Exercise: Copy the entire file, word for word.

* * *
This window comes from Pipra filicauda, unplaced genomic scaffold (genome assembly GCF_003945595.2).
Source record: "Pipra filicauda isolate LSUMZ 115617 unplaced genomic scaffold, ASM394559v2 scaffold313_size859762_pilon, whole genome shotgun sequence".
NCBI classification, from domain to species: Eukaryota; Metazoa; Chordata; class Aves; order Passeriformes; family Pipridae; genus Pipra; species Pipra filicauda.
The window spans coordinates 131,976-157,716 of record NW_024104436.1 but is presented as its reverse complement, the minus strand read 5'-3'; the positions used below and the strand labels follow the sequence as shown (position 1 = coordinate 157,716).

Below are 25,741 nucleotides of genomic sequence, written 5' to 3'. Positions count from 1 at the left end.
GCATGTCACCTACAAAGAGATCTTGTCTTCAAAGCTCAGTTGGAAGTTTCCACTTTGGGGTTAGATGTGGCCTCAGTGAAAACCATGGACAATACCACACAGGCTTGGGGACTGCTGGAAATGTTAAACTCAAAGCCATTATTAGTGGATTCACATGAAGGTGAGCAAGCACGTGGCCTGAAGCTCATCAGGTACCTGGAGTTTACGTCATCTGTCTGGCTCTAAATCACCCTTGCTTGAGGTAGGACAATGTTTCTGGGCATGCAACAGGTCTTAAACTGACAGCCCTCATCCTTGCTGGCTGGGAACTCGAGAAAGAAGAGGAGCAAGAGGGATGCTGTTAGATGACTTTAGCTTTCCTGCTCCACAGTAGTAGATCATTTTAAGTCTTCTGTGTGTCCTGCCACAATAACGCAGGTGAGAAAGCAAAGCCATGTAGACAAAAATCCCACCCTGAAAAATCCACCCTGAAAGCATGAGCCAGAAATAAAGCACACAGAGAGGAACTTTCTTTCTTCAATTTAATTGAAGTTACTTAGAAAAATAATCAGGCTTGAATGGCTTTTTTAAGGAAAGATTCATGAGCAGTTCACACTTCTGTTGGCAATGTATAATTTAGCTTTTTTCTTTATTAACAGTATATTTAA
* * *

This window comes from Pipra filicauda, unplaced genomic scaffold (genome assembly GCF_003945595.2).
Source record: "Pipra filicauda isolate LSUMZ 115617 unplaced genomic scaffold, ASM394559v2 scaffold313_size859762_pilon, whole genome shotgun sequence".
NCBI classification, from domain to species: Eukaryota; Metazoa; Chordata; class Aves; order Passeriformes; family Pipridae; genus Pipra; species Pipra filicauda.
The window spans coordinates 131,976-157,716 of record NW_024104436.1 but is presented as its reverse complement, the minus strand read 5'-3'; the positions used below and the strand labels follow the sequence as shown (position 1 = coordinate 157,716).

Below are 25,741 nucleotides of genomic sequence, written 5' to 3'. Positions count from 1 at the left end.
GCATGTCACCTACAAAGAGATCTTGTCTTCAAAGCTCAGTTGGAAGTTTCCACTTTGGGGTTAGATGTGGCCTCAGTGAAAACCATGGACAATACCACACAGGCTTGGGGACTGCTGGAAATGTTAAACTCAAAGCCATTATTAGTGGATTCACATGAAGGTGAGCAAGCACGTGGCCTGAAGCTCATCAGGTACCTGGAGTTTACGTCATCTGTCTGGCTCTAAATCACCCTTGCTTGAGGTAGGACAATGTTTCTGGGCATGCAACAGGTCTTAAACTGACAGCCCTCATCCTTGCTGGCTGGGAACTCGAGAAAGAAGAGGAGCAAGAGGGATGCTGTTAGATGACTTTAGCTTTCCTGCTCCACAGTAGTAGATCATTTTAAGTCTTCTGTGTGTCCTGCCACAATAACGCAGGTGAGAAAGCAAAGCCATGTAGACAAAAATCCCACCCTGAAAAATCCACCCTGAAAGCATGAGCCAGAAATAAAGCACACAGAGAGGAACTTTCTTTCTTCAATTTAATTGAAGTTACTTAGAAAAATAATCAGGCTTGAATGGCTTTTTTAAGGAAAGATTCATGAGCAGTTCACACTTCTGTTGGCAATGTATAATTTAGCTTTTTTCTTTATTAACAGTATATTTAA